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Sir Arthur Helps (1813 – 1875)

English writer and dean of the Privy Council, was born in Streatham in South London.
He was educated at Eton and at Trinity College. He was recognized by the ablest of his contemporaries there as a man of superior gifts, and likely to make his mark in after life.
He was one of the commissioners for the settlement of certain Danish claims which dated so far back as the siege of Copenhagen; but with the fall of the Melbourne administration (1841) his official experience closed for a period of nearly twenty years. He was not, however, forgotten by his political friends. He possessed admirable tact and sagacity; his fitness for official life was unmistakable, and in 1860 he was appointed clerk of the Privy Council, on the recommendation of Lord Granville.
His Essays written in the Intervals of Business had appeared in 1841, and his Claims of Labor, an Essay on the Duties of the Employers to the Employed, in 1844. Two plays, King Henry the Second, an Historical Drama, and Catherine Douglas, a Tragedy, published in 1843, have no particular merit. Neither in these, nor in his only other dramatic effort, Oulita the Serf (1858) did he show any real qualifications as a playwright.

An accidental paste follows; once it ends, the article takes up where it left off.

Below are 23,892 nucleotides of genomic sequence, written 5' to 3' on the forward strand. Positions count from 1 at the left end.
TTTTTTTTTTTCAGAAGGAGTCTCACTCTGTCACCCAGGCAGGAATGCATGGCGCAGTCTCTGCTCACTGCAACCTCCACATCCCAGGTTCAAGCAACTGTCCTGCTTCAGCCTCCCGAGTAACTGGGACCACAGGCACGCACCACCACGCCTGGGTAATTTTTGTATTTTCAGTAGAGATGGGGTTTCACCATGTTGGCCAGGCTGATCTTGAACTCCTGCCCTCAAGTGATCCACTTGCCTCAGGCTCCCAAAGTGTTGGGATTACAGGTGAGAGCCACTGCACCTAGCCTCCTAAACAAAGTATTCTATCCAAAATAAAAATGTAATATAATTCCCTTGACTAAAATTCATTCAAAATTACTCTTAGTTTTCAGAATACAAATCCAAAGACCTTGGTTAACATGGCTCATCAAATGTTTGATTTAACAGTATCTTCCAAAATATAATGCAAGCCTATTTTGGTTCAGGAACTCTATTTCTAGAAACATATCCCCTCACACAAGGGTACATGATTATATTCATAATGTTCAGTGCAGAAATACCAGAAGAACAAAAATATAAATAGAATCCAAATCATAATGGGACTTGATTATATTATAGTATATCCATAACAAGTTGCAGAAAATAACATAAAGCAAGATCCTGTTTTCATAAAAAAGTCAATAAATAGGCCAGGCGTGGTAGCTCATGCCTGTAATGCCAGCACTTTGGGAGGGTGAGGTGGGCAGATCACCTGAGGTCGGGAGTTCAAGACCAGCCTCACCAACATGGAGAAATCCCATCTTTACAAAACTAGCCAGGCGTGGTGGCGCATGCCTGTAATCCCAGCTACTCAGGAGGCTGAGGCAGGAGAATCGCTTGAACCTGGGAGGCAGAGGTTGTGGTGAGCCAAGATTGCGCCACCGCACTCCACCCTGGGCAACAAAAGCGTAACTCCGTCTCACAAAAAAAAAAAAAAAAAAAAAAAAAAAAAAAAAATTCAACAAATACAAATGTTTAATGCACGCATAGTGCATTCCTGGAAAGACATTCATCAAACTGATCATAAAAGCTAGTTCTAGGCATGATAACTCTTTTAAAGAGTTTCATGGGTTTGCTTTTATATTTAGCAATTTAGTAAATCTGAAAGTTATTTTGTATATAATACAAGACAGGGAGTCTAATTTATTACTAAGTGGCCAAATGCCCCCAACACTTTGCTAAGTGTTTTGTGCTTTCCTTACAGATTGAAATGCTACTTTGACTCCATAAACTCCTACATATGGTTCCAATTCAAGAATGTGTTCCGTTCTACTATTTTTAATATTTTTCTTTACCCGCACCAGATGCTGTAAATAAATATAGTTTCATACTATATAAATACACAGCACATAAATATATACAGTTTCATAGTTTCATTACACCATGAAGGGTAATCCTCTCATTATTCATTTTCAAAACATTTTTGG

Helps possessed, however, enough dramatic power to give life and individuality to the dialogues with which he enlivened many of his other books.
His appointment as clerk of the Council brought him into personal communication with Queen Victoria and the Prine Consort, both of whom came to regard him With confidence and respect. After the Prince's death, the Queen early turned to Helps to prepare an appreciation of her husbands life and character. In his introduction to the collection (1862) of the Prince Consort's speeches and addresses Helps adequately fulfilled his task. Some years afterwards he edited and wrote a preface to the Queen's Leaves from a Journal of our Life in the Highlands (1868).
In 1864 he received the honorary degree of D.C.L. from the university of Oxford. He was made a C.B. in 1871 and K.C.B. in the following year.
His later years were troubled by financial embarrassments, and he died on the 7th of March 1875.

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